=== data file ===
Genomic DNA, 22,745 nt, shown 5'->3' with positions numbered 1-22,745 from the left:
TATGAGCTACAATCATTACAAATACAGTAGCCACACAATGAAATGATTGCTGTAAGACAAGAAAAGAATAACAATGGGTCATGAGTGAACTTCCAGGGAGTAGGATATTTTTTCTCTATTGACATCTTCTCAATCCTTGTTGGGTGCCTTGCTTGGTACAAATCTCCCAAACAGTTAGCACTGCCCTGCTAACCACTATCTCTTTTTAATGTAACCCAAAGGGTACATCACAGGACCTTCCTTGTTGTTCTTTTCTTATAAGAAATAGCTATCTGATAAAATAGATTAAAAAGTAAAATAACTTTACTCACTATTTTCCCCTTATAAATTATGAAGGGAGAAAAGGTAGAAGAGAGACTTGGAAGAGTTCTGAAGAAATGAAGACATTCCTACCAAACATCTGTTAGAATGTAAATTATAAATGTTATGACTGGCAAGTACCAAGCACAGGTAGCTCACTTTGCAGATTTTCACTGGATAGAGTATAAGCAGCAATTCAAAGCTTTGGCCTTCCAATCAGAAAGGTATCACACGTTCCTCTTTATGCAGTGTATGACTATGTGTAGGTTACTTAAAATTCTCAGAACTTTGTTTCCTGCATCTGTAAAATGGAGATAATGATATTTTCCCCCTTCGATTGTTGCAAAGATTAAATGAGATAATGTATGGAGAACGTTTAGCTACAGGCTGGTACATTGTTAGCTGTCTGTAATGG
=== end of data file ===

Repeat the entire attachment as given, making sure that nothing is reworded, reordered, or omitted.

Genomic DNA, 22,745 nt, shown 5'->3' with positions numbered 1-22,745 from the left:
TATGAGCTACAATCATTACAAATACAGTAGCCACACAATGAAATGATTGCTGTAAGACAAGAAAAGAATAACAATGGGTCATGAGTGAACTTCCAGGGAGTAGGATATTTTTTCTCTATTGACATCTTCTCAATCCTTGTTGGGTGCCTTGCTTGGTACAAATCTCCCAAACAGTTAGCACTGCCCTGCTAACCACTATCTCTTTTTAATGTAACCCAAAGGGTACATCACAGGACCTTCCTTGTTGTTCTTTTCTTATAAGAAATAGCTATCTGATAAAATAGATTAAAAAGTAAAATAACTTTACTCACTATTTTCCCCTTATAAATTATGAAGGGAGAAAAGGTAGAAGAGAGACTTGGAAGAGTTCTGAAGAAATGAAGACATTCCTACCAAACATCTGTTAGAATGTAAATTATAAATGTTATGACTGGCAAGTACCAAGCACAGGTAGCTCACTTTGCAGATTTTCACTGGATAGAGTATAAGCAGCAATTCAAAGCTTTGGCCTTCCAATCAGAAAGGTATCACACGTTCCTCTTTATGCAGTGTATGACTATGTGTAGGTTACTTAAAATTCTCAGAACTTTGTTTCCTGCATCTGTAAAATGGAGATAATGATATTTTCCCCCTTCGATTGTTGCAAAGATTAAATGAGATAATGTATGGAGAACGTTTAGCTACAGGCTGGTACATTGTTAGCTGTCTGTAATGG